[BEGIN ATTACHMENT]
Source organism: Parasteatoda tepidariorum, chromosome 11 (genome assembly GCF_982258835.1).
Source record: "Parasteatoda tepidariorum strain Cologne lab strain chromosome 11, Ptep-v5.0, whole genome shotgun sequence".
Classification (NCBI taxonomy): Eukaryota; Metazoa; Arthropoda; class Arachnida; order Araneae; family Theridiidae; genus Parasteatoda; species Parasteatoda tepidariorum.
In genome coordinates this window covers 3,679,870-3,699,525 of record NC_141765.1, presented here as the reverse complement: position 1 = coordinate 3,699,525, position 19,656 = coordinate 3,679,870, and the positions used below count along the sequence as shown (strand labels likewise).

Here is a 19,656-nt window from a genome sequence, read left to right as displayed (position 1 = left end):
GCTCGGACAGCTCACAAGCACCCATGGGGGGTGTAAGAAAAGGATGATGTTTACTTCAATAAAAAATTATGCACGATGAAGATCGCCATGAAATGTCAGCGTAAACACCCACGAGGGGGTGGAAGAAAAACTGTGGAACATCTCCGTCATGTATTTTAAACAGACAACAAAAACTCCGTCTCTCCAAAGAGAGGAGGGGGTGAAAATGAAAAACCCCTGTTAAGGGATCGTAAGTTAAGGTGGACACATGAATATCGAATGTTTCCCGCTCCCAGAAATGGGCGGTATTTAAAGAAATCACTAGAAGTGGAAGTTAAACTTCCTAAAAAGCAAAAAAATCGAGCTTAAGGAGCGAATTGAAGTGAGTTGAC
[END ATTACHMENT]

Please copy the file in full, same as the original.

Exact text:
Source organism: Parasteatoda tepidariorum, chromosome 11 (genome assembly GCF_982258835.1).
Source record: "Parasteatoda tepidariorum strain Cologne lab strain chromosome 11, Ptep-v5.0, whole genome shotgun sequence".
Classification (NCBI taxonomy): Eukaryota; Metazoa; Arthropoda; class Arachnida; order Araneae; family Theridiidae; genus Parasteatoda; species Parasteatoda tepidariorum.
In genome coordinates this window covers 3,679,870-3,699,525 of record NC_141765.1, presented here as the reverse complement: position 1 = coordinate 3,699,525, position 19,656 = coordinate 3,679,870, and the positions used below count along the sequence as shown (strand labels likewise).

Here is a 19,656-nt window from a genome sequence, read left to right as displayed (position 1 = left end):
GCTCGGACAGCTCACAAGCACCCATGGGGGGTGTAAGAAAAGGATGATGTTTACTTCAATAAAAAATTATGCACGATGAAGATCGCCATGAAATGTCAGCGTAAACACCCACGAGGGGGTGGAAGAAAAACTGTGGAACATCTCCGTCATGTATTTTAAACAGACAACAAAAACTCCGTCTCTCCAAAGAGAGGAGGGGGTGAAAATGAAAAACCCCTGTTAAGGGATCGTAAGTTAAGGTGGACACATGAATATCGAATGTTTCCCGCTCCCAGAAATGGGCGGTATTTAAAGAAATCACTAGAAGTGGAAGTTAAACTTCCTAAAAAGCAAAAAAATCGAGCTTAAGGAGCGAATTGAAGTGAGTTGAC